One day while preparing to swim, my friend and I were slathering five kids with sunscreen. I had a tube I’d picked up at Target a few days before. She had an antique jar. When I asked her what the deal was, she said she’d discovered a sunscreen recipe on Pinterest—and making her own was going to save her some serious cash that summer.
Her kids are the type who burn within four seconds of being outside, and I couldn’t hide my skepticism of her decision. Yes, sunscreen can be costly—especially if you have four kids like I do. But can you really put a price tag on skin cancer prevention?
Of course, her sunscreen didn’t hold up. First, it wasn’t waterproof. Second, who wants to reapply it every half-hour? Third, her DIY lotion didn’t rub in—instead just sitting on the surface of her kids’ skin. Meanwhile, my kids spent a blissful 60 minutes in the water before getting out to consume a tray of fruit.
Can we please talk about these DIY sunscreen recipes?
I have questions. First of all, who is posting these recipes? What are their credentials? Are they scientists or doctors? You already know the answer to that. Well-educated professionals aren’t spending their afternoons inventing sunscreen recipes in their kitchens. Do you really think it’s wise to trust Susan-around-the-corner to guide you on skin cancer prevention for the fam? Especially when some of the ingredients in her sunscreen recipe include — surprise! — drops of the essential oils she sells as her side hustle?
Skin cancer stats aren’t pretty. One in five people will develop skin cancer before age 70, and experiencing more than five or more sunburns doubles your chance of developing melanoma. There are more cases of skin cancer than all other cancer types combined. Yes, it’s that serious.
How can we trust that Karen-the-happy-housewife understands the science necessary to produce an effective sunscreen? How do we know that what’s in the recipes actually prevents skin cancer? The wrong ingredients can not only fail to protect skin for the future, but they can actually burn skin. Yes, that clickable pic of the Mason jar full of creamy white that you spotted on Pinterest might actually do the opposite of what you hoped—damaging skin rather than shielding it. Yikes.
I get that you may be skeptical of the ingredients listed on store bought sunscreen bottles. How are they any better? After all, if you can’t pronounce it, why slather it on yourself and your kids? Aren’t those sunscreens toxic? Good news. Lots of chemicals with big names are actually safe, and if you’re still worried there are plenty of natural—but still commercial—sunscreens available. Plus, sunscreens that have been scientifically tested for efficacy are far better and safer than the DIY recipes you can find among pics of blonde lowlights and finished basements on Pinterest.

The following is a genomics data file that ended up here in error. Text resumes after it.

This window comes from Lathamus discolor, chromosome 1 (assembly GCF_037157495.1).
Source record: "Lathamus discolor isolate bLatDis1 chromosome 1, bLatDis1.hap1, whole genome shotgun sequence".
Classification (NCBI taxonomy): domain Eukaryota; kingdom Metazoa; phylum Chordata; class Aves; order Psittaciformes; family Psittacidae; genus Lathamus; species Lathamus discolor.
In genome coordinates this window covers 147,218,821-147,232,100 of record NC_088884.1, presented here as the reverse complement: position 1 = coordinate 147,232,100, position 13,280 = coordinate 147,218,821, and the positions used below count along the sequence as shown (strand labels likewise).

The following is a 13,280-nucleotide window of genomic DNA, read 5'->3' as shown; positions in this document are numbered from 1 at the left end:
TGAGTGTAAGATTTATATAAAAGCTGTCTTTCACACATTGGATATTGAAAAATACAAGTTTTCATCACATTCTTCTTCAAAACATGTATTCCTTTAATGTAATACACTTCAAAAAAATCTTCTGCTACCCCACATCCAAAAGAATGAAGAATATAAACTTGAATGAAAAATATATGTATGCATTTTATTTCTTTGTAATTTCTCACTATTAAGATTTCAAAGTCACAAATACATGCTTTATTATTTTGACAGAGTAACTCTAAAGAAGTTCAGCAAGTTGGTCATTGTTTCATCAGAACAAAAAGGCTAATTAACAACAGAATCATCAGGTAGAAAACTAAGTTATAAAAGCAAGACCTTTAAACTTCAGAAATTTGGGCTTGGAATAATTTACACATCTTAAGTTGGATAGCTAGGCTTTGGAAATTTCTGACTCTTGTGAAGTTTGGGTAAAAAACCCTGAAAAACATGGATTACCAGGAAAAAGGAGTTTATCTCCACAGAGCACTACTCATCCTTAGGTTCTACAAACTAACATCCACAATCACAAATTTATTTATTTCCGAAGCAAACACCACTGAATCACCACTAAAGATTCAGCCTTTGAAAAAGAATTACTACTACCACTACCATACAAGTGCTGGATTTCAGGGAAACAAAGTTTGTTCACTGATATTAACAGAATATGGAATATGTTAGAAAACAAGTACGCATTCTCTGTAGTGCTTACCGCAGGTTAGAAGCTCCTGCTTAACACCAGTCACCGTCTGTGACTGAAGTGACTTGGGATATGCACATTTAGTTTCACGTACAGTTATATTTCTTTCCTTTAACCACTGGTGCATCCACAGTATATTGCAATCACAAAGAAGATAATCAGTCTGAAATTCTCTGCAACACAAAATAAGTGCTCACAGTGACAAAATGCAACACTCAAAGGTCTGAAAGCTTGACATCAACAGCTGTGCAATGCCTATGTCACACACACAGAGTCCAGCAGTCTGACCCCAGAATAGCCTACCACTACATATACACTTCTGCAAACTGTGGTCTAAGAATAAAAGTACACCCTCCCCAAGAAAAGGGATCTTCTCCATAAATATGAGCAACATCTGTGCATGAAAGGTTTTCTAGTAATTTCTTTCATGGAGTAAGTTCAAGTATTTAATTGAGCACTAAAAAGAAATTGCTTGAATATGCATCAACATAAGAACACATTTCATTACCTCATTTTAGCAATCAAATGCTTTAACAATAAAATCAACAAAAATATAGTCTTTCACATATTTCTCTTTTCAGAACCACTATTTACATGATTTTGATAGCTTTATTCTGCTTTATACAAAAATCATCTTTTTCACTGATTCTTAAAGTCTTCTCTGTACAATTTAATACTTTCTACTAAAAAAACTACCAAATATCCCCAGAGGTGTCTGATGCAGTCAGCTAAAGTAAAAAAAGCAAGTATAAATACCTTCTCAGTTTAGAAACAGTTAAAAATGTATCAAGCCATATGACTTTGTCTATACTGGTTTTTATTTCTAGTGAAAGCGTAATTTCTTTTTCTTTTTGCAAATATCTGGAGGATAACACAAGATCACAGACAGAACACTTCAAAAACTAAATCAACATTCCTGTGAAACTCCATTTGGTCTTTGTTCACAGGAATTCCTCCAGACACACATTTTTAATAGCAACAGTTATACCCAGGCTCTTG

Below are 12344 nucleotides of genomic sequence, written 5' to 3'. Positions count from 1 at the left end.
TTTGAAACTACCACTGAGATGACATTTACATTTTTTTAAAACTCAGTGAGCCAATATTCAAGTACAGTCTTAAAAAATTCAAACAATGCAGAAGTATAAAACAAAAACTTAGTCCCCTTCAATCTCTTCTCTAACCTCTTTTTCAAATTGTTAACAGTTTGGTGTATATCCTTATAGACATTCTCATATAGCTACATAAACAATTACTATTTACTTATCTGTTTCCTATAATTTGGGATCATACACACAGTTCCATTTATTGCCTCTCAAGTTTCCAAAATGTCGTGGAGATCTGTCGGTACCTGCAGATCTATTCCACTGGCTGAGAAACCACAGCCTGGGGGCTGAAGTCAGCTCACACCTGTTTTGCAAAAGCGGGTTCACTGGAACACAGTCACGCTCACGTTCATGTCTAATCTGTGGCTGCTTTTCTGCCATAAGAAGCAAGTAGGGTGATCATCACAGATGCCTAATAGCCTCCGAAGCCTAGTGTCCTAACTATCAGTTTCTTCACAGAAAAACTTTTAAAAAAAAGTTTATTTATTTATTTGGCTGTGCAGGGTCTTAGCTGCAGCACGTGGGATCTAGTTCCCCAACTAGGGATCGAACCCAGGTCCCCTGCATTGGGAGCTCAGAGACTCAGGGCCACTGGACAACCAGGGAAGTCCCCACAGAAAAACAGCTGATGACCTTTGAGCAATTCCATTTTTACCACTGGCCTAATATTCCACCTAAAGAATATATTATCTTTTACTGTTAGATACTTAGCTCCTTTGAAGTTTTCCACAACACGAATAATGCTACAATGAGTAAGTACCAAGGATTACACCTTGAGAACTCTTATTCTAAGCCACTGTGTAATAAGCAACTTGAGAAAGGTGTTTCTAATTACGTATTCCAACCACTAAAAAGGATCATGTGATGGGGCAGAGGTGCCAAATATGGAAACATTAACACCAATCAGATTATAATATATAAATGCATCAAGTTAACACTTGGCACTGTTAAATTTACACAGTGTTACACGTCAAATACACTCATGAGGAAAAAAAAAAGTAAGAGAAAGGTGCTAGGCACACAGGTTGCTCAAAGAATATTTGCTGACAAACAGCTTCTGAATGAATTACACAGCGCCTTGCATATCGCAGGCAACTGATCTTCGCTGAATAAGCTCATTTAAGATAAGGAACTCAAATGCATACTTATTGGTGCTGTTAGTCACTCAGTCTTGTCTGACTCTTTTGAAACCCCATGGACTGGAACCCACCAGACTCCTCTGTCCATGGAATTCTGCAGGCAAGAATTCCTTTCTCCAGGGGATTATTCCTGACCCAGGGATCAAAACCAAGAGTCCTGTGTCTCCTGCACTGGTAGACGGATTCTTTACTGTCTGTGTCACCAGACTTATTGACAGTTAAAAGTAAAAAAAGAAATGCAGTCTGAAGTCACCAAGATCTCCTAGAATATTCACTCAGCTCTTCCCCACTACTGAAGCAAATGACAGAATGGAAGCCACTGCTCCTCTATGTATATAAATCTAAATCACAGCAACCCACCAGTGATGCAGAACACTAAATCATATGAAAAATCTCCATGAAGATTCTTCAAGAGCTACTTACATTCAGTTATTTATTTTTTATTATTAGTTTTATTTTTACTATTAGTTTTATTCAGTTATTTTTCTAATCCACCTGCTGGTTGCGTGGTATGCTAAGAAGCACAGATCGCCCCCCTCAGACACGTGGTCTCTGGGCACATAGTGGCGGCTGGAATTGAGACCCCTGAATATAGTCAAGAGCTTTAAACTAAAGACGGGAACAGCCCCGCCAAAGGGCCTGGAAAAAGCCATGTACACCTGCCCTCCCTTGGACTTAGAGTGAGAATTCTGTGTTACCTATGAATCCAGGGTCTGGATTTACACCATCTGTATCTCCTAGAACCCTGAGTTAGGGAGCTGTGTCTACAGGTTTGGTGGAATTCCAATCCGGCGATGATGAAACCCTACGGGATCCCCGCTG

There are also the tried-and-true, common sense safety measures we can rely on when enjoying outdoor fun. Wear protective swimwear, wide brimmed hats, and sunglasses. Don’t bake your bod in sunlight, especially not during peak, sun-blazing hours. We’ve heard this for years, but in case you need a reminder—there’s no such thing as a base or safe tan. Duh. And, of course, wear legit sunscreen—using as directed. It’s a good idea to apply sunscreen 30 minutes before heading outdoors, allowing time for it to soak in and start doing its job. Water-resistant sunscreen is a must if your family is going to soak and splash.
It’s OK to be picky about skin protection, and thankfully, today’s commercial sunscreens have more options than ever before. My four children are black, and we use a sunscreen formulated for their melanin-rich skin. There are sunscreens that are free of allergens, such as gluten. If you’re someone who hates the scent of sunscreen, you can find fragrance-free. Many makeup brands offer lines that include sunscreen in the ingredients to offer some daily SPF face protection.
Don’t waste your precious time and money on DIY’ing. Instead, if you’re someone who is concerned about what you’re rubbing into your body’s largest organ, do a little research into the best commercial sunscreen options. Also, dig into what SPF—that’s skin protection factor—is best for you and your crew. Starting with an SPF of 30 is a good idea, but it must be reapplied as directed. A higher SPF offers greater skin protection during its duration. Sunscreen with a higher SPF, like 50, does not mean you can wait longer between reapplications.
With all of the possibilities, there is zero reason to bank your skin-health on a recipe from some lady named Carol from New Hampshire who likes making picture frames out of acorns and sells CBD oil. You are better than that. Pinterest is not a medical search engine—though yes, it can be a magical adult playground for Ryan Gosling memes and “world’s best lasagna” recipes.
If being crafty is your vibe, good for you. But please, use your mad crafting skills for something else other than skin damage. Don’t take ridiculous risks with you and your family’s skin health. There are some things we need to leave to the professionals. Creating quality, effective sunscreen is one of those.